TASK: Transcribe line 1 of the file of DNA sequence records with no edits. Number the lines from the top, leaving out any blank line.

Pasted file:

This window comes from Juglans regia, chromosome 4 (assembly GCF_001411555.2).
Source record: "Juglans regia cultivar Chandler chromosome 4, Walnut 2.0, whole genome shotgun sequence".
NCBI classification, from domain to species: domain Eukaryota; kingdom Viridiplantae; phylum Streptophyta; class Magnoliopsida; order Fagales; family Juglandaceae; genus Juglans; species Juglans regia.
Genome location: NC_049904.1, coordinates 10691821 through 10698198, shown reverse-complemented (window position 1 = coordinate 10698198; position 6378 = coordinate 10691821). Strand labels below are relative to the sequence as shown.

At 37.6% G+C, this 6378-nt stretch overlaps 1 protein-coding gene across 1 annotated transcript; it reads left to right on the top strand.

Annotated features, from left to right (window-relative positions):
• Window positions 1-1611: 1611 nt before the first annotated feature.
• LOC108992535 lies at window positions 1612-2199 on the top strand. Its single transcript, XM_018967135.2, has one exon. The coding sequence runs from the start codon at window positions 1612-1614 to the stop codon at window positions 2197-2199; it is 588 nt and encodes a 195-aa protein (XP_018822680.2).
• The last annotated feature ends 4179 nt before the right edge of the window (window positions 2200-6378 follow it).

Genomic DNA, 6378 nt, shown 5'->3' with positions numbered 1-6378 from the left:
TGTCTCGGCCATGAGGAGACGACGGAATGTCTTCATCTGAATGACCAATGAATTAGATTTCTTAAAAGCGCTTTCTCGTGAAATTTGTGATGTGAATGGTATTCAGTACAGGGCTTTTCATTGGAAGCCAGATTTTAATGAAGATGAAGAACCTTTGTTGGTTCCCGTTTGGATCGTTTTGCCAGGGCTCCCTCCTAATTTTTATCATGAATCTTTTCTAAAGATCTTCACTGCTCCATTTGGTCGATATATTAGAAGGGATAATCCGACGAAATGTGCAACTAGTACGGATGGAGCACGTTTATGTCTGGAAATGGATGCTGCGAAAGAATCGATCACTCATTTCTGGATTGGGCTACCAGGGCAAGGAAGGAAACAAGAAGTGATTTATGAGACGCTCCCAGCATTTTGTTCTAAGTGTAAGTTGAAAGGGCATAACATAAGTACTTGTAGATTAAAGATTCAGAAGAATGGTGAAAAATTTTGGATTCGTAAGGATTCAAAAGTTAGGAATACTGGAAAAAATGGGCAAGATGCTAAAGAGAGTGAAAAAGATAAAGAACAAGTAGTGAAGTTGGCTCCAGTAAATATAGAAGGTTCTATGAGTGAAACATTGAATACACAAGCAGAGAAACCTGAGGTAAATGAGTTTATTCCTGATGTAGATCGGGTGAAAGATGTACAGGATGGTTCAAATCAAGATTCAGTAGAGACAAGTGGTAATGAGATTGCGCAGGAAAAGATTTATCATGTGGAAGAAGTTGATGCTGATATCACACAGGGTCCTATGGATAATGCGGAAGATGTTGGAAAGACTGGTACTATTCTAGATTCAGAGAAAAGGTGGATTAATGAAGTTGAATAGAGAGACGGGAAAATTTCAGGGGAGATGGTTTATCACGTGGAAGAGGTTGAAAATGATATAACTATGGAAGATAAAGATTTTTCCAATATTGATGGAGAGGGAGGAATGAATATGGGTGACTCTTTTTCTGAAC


This window comes from Juglans regia, chromosome 4 (assembly GCF_001411555.2).